Both sides now say such tampering was improper, no matter how well-intentioned. But Republicans on Dec. 6 argued before Judge Nikki Clark that the missing registration numbers were a technicality that should not disenfranchise voters-almost the same reasoning that Al Gore used before the state Supreme Court to win an extension of the certification deadline last month. ("Almost the same reasoning" because addition of voter registration numbers is, strictly speaking, clerical in nature and does not amount to voter error.) To complete the reversal from an "every vote should count" standard, Democrats argued that because there was no way to determine which votes resulted from improper applications, all the absentee ballots should be discarded-15,000 in Seminole County and an additional 10,000 in Martin. Because Mr. Bush won by large margins in both counties, throwing out those votes would be enough to tilt the election to Mr. Gore.
But such a ruling would likely fall faster than a well-trained lawyer could say, "federal voting rights act." Landmark Legal Foundation president Mark Levin pointed out on National Review Online last week that federal law-42 U.S.C. Sec. 1971-does not tolerate disenfranchising voters in such a fashion: "... No person acting under color of law shall ... deny the right of any individual to vote in any election because of an error or omission on any record or paper relating to any application, registration, or other act requisite to voting, if such error or omission is not material in determining whether such individual is qualified under state law to vote in such election...."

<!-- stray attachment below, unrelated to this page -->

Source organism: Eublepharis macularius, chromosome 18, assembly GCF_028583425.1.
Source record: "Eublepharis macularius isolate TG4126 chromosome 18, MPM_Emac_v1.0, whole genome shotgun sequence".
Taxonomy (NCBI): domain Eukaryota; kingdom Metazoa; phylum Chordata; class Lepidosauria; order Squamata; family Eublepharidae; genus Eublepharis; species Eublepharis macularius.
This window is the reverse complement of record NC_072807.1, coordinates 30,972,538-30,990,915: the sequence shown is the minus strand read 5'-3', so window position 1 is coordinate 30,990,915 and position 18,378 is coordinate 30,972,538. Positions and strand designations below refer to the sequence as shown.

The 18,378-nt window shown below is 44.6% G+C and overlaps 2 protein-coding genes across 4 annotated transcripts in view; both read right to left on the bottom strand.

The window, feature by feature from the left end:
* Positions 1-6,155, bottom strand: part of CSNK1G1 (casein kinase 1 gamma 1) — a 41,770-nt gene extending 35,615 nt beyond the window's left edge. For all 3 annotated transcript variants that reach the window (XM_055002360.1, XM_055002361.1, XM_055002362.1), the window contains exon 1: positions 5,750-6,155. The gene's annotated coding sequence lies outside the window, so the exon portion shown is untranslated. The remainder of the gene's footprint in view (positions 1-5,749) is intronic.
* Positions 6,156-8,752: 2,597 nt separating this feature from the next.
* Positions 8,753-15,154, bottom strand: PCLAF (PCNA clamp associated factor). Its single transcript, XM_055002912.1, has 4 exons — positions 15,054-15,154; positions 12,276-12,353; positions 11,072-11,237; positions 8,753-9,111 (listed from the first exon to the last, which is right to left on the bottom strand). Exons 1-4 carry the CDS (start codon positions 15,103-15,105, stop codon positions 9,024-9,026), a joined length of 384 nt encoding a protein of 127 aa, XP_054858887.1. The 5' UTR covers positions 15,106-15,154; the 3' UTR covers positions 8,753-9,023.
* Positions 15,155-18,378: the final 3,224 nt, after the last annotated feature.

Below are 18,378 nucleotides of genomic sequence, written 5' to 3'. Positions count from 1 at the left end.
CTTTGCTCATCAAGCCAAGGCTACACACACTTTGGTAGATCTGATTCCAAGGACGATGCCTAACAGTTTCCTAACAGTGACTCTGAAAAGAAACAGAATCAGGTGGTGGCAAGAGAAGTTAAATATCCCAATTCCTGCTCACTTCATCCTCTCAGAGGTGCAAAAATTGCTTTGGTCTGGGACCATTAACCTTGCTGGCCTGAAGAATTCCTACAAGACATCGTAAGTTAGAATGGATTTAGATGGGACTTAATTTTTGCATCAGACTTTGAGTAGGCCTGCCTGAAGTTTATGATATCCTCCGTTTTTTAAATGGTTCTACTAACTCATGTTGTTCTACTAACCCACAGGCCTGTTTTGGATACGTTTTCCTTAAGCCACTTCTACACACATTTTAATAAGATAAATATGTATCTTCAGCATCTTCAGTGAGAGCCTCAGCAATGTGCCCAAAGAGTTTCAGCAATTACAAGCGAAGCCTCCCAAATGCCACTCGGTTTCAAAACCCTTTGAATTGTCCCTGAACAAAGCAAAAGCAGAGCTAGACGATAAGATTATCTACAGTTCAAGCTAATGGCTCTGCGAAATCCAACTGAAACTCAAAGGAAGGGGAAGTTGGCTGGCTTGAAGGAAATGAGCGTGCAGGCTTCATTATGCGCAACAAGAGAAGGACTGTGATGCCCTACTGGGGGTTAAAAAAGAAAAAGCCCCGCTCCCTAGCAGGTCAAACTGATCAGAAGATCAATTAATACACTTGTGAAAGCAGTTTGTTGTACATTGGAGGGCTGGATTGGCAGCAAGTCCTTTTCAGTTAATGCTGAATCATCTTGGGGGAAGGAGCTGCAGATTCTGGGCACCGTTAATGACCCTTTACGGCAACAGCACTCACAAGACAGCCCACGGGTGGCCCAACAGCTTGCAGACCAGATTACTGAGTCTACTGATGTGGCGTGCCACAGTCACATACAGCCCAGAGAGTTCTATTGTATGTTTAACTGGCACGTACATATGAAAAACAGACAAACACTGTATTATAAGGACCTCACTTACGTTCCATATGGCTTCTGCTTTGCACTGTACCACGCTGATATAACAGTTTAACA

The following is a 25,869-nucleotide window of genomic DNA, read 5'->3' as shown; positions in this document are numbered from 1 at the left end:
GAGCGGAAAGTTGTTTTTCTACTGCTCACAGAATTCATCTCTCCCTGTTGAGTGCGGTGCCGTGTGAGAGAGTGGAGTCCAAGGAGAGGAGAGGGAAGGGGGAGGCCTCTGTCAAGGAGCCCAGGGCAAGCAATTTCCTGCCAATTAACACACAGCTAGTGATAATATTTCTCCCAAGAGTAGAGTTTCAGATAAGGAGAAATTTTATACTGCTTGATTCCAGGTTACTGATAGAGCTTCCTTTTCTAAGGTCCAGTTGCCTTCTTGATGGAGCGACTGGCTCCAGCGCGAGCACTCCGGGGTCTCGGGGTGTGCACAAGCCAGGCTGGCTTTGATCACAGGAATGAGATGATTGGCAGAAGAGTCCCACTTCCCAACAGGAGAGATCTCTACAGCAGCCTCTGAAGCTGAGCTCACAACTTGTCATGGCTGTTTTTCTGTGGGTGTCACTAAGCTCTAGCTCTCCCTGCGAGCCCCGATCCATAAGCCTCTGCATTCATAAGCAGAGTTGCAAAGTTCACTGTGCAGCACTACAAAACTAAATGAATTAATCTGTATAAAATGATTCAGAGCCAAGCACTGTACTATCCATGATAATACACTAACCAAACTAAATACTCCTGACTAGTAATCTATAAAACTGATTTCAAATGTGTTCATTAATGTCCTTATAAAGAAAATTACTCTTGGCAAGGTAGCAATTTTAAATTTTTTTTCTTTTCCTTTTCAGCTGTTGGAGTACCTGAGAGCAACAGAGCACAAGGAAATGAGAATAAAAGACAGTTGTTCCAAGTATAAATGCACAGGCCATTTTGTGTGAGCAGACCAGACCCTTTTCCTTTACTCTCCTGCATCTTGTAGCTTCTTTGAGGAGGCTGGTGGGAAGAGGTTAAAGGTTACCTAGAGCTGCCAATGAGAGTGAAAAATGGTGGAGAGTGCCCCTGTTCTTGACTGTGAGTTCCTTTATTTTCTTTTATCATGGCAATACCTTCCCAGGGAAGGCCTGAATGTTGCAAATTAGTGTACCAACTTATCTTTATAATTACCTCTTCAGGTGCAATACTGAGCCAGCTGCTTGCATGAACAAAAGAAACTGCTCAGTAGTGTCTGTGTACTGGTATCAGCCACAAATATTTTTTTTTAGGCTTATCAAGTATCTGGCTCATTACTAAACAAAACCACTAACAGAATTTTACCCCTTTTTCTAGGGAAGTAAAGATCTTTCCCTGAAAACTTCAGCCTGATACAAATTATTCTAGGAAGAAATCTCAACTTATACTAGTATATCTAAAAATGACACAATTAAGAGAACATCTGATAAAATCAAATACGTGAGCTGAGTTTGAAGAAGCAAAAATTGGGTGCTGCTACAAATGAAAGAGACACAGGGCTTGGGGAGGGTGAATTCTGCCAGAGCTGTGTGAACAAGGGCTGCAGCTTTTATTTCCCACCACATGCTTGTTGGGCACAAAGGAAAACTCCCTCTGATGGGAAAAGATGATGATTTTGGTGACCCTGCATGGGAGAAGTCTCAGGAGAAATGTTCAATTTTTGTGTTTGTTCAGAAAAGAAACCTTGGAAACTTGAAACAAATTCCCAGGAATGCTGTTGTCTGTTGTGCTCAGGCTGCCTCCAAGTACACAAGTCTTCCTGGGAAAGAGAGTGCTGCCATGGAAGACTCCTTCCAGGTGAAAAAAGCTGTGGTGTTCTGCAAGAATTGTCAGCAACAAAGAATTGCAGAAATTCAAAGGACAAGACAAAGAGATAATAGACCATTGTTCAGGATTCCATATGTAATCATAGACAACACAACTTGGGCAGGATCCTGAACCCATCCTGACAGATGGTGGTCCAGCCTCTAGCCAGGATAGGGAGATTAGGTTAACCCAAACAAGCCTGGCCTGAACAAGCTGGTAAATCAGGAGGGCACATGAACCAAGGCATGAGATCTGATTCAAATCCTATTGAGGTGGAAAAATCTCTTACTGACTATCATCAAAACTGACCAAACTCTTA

Though the vice president was not technically a party to the Seminole and Martin County suits, he plainly was following them carefully. Speaking to reporters outside the White House after the crushing ruling by Judge Sauls, he spoke approvingly of the effort in Seminole County. "More than enough votes were potentially taken away from Democrats, because they were not given the same access that Republicans were.... Now that doesn't seem fair to me." The Democratic accusation in Seminole County did not provide any evidence of Democratic disenfranchisement in the county, but perhaps Mr. Gore, after his defeats, could be allowed one more leap of fiction.
How many more days would American patience allow him? Significantly, with the third-party cases still pending, he refused to say that the Florida Supreme Court would be his final stop. "When the issues that are now being considered in the Florida Supreme Court are decided, that'll be an important point," he said-notably declining to call it the endpoint of his legal battle.
So, by Dec. 7, no one could say just where the endpoint might be for the vice president. But time clearly was not on his side. With Florida's electors due to be named on Dec. 12, he was quickly running out of legal options-and political capital.